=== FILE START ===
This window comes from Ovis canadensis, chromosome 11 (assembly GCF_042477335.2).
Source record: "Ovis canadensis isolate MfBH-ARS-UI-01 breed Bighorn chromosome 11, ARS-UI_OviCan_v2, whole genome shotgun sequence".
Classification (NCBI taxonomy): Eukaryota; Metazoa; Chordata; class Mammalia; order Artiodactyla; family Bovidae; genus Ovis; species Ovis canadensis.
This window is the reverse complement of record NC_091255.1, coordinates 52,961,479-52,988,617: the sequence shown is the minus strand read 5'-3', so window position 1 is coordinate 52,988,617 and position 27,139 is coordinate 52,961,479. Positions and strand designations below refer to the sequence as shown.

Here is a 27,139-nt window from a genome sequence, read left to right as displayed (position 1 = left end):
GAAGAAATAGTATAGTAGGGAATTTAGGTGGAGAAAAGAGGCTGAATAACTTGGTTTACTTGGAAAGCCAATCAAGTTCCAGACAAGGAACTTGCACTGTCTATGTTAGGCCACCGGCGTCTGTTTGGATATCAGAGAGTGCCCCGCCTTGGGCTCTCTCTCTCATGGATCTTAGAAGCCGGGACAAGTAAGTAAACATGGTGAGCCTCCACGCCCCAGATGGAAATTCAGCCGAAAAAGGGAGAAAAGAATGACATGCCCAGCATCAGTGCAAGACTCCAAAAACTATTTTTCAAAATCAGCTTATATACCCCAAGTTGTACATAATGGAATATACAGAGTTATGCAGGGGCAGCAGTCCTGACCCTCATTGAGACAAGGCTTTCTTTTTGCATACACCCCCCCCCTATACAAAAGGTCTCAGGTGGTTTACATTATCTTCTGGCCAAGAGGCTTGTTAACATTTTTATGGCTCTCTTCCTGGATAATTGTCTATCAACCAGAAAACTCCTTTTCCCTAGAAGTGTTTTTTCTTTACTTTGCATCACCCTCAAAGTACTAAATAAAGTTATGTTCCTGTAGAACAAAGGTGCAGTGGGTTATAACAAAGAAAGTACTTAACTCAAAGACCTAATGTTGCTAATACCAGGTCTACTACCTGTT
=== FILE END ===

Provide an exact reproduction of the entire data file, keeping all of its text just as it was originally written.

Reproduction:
This window comes from Ovis canadensis, chromosome 11 (assembly GCF_042477335.2).
Source record: "Ovis canadensis isolate MfBH-ARS-UI-01 breed Bighorn chromosome 11, ARS-UI_OviCan_v2, whole genome shotgun sequence".
Classification (NCBI taxonomy): Eukaryota; Metazoa; Chordata; class Mammalia; order Artiodactyla; family Bovidae; genus Ovis; species Ovis canadensis.
This window is the reverse complement of record NC_091255.1, coordinates 52,961,479-52,988,617: the sequence shown is the minus strand read 5'-3', so window position 1 is coordinate 52,988,617 and position 27,139 is coordinate 52,961,479. Positions and strand designations below refer to the sequence as shown.

Here is a 27,139-nt window from a genome sequence, read left to right as displayed (position 1 = left end):
GAAGAAATAGTATAGTAGGGAATTTAGGTGGAGAAAAGAGGCTGAATAACTTGGTTTACTTGGAAAGCCAATCAAGTTCCAGACAAGGAACTTGCACTGTCTATGTTAGGCCACCGGCGTCTGTTTGGATATCAGAGAGTGCCCCGCCTTGGGCTCTCTCTCTCATGGATCTTAGAAGCCGGGACAAGTAAGTAAACATGGTGAGCCTCCACGCCCCAGATGGAAATTCAGCCGAAAAAGGGAGAAAAGAATGACATGCCCAGCATCAGTGCAAGACTCCAAAAACTATTTTTCAAAATCAGCTTATATACCCCAAGTTGTACATAATGGAATATACAGAGTTATGCAGGGGCAGCAGTCCTGACCCTCATTGAGACAAGGCTTTCTTTTTGCATACACCCCCCCCCTATACAAAAGGTCTCAGGTGGTTTACATTATCTTCTGGCCAAGAGGCTTGTTAACATTTTTATGGCTCTCTTCCTGGATAATTGTCTATCAACCAGAAAACTCCTTTTCCCTAGAAGTGTTTTTTCTTTACTTTGCATCACCCTCAAAGTACTAAATAAAGTTATGTTCCTGTAGAACAAAGGTGCAGTGGGTTATAACAAAGAAAGTACTTAACTCAAAGACCTAATGTTGCTAATACCAGGTCTACTACCTGTT